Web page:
September 25th 6-9pm
Fort Collins Museum of Art- 201 S College Ave, Fort Collins, CO 80524
Free Event >>RSVP HERE<<
Come celebrate the official release of [ours] Hyperlocalization of
Architecture | Contemporary Sustainable Archetypes, a book about the most innovative buildings in the world. Written by Andrew Michler, an off-grid inhabitant of Larimer county for the last 20 years and designer of the first Passive House in Colorado, [ours] journeys to seven regions around the world for a firsthand account of powerful movements in contemporary sustainable architecture. The book is a coffee table quality publication with dozens of interviews and hundreds of beautiful photos.
A short film with Andrew discussing the book with Andy Revkin at the New York Times building will also premiere. Andrew will be reading from select chapters and 3 simultaneous slideshows, each depicting a region will be on display in the museum. He will also sign all copies sold at the launch which will be available through FCMoA’s store.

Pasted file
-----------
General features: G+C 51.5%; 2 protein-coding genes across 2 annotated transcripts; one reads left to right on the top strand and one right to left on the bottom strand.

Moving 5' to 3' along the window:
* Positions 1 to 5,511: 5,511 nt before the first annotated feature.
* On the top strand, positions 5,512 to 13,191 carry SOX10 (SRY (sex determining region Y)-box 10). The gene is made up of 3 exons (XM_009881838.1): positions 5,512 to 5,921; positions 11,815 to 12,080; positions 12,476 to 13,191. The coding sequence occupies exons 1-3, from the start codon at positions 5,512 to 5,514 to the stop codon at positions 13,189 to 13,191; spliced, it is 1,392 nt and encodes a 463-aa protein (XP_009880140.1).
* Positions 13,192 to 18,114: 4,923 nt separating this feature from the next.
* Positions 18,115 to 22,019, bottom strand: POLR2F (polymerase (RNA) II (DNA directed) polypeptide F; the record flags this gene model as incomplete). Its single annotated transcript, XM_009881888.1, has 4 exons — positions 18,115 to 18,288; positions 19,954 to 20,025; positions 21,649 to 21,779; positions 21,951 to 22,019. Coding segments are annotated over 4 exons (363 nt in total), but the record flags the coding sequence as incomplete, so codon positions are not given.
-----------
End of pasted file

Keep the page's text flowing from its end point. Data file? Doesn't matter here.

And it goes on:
The IBE provided a team of researchers for project selections and assistance in development of the book thesis.
Libations will be provided courtesy Odell Brewery.
This is a free event. >>RSVP HERE<<
What lesson do the largest sustainable office building in the Southern Hemisphere, the smallest of houses in Tokyo, and an underground shopping mall in Mexico City share? They are in fact a perfect response to their conditions. An authentic architecture has emerged- from Melbourne’s kinetically charged buildings, Tokyo’s tiny homes, Cascadia’s large wood, Germany’s energy efficiency, Copenhagen’s bike culture, Mexico’s underground program, and Spain’s elegant day lit commercial buildings. These are new environmental architecture archetypes which boldly anticipate the needs of the future by using place as the catalyst.
Hyperlocalization of Architecture explores the possibilities and promise of deep sustainable building design through the lens of some of the most provocative projects and esteemed architects of our time. Michler explores and documents the work first hand, and with extensive commentaries from the architects readers gain a unique insight into how these buildings function in the context of their culture, environment, and utility. Hyperlocalization is the synthesis of these conditions, challenging the conventions of what a building can be. Hyperlocal architecture captures concepts such as resilience, zero carbon, and regenerative, terms Michler calls aspirational architecture, and turns them into grounded and provocative fully realized forms.
Learn more at www.hyperlocalarch.com